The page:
Children and young people's voices matter: progress report - February 2019
Progress on the actions agreed at the Cabinet meeting with children and young people in March 2018.
9. We will encourage more people to be Unfearties and raise awareness of children’s rights amongst children, young people and adults.
We are encouraging more people to be Unfearties. Many people who work in Scottish Government to improve the lives of children and young people have now become an Unfeartie.
One of the actions in our Action Plan is to raise awareness and understanding of children’s rights across all sectors of society in Scotland.
10. We will encourage more people, particularly children and young people, to be Human Rights Defenders.
What is a Human Rights Defender (HRD)?
The United Nations defines human rights defenders as: “People who, individually or with others, act to promote or protect human rights.” This includes the Children’s Parliament, the Scottish Youth Parliament, and any other organisation or individual who takes any form of action on any human rights issue.
Children’s rights, within the bigger picture of human rights, are at the heart of our National Performance Framework (NPF), which includes “We respect, protect and fulfil human rights and live free from discrimination” and “We grow up loved, safe and respected so that we realise our full potential”.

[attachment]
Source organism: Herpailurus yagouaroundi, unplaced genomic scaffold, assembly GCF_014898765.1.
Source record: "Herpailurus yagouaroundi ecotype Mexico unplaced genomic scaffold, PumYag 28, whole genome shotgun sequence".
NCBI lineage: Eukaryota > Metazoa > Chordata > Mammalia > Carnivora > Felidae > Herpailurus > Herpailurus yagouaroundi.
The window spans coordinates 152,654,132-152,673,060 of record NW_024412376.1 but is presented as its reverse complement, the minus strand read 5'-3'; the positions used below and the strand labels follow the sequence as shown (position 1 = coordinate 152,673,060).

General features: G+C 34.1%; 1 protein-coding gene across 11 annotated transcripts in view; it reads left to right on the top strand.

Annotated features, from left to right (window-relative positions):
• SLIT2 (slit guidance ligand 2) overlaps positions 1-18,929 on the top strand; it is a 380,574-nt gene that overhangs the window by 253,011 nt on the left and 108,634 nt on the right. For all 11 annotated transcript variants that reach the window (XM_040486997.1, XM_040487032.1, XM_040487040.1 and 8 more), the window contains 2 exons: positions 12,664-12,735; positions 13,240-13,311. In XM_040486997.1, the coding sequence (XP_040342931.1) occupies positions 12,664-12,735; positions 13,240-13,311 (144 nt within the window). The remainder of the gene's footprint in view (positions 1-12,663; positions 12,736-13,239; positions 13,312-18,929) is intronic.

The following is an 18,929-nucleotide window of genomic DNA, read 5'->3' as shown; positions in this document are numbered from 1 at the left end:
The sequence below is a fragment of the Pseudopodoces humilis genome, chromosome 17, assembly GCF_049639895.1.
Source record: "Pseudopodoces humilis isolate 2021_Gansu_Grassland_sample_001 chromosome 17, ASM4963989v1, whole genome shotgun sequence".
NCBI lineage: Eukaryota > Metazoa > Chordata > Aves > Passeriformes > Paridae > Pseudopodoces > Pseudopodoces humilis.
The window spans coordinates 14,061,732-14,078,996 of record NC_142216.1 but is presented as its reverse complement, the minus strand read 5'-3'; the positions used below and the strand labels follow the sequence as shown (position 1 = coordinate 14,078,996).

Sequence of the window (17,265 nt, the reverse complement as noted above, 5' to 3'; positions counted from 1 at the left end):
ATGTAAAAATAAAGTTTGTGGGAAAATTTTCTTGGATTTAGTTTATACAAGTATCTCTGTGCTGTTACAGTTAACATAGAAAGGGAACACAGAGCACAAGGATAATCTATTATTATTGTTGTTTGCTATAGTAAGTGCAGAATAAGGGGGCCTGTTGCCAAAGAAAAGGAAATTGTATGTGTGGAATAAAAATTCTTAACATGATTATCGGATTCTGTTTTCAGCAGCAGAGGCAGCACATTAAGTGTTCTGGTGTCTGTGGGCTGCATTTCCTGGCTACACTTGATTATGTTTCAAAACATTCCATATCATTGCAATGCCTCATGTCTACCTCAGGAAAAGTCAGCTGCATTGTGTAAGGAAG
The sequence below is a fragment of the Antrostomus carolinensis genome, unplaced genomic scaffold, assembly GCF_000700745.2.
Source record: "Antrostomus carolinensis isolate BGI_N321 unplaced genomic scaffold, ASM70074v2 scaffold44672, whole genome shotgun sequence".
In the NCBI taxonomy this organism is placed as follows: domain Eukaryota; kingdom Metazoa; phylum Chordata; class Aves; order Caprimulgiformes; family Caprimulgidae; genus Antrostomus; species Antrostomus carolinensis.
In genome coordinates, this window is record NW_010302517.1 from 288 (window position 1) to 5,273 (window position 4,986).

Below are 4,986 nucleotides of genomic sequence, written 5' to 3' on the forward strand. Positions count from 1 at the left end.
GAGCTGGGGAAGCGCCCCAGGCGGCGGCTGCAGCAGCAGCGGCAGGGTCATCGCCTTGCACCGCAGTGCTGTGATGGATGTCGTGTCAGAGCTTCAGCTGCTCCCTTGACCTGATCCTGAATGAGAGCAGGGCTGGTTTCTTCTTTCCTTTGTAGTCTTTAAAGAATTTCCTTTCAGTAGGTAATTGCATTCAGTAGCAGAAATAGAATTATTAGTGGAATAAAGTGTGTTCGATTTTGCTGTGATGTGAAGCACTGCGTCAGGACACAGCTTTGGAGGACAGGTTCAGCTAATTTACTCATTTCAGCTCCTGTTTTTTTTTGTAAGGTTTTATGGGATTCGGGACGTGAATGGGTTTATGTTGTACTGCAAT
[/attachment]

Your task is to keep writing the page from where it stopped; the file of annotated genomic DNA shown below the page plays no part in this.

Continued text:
The UN Committee on the Rights of the Child chose “Protecting and Empowering Children as Human Rights Defenders” as the theme for its Day of General Discussion. The Children’s Parliament, Scottish Youth Parliament, Together, the Children and Young People’s Commissioner for Scotland and WhoCares?Scotland went to this event in Geneva in September 2018.
Children and young people from the Children’s Parliament, Scottish Youth Parliament and WhoCares?Scotland spoke about their work in Scotland as human rights defenders. Five giant shields on human rights defenders – that were made by the Children’s Parliament – were also on display.
The Scottish Human Rights Defender Fellowship – a partnership between the Scottish Government, Scottish universities and organisations – ran for the first time from September to December 2018 at the University of Dundee. It gives HRDs, who live in difficult conditions, the opportunity to spend three months in Scotland. They can continue with their work and meet new people in a place of safety. Three HRDs took part in the Fellowship.
A meeting between the three HRDs taking part in the Scottish Human Rights Defender Fellowship and the Children and Young People’s Commissioner Scotland human rights defenders action group took place in November 2018.
We are standing firm in supporting our existing human rights protections in the face of Brexit and threats to the Human Rights Act. We have also made human rights central to policies – such as social security.
We support all rights-based learning approaches – including Rights Respecting Schools, which can help encourage and mobilise children and young people to take an interest in human rights.
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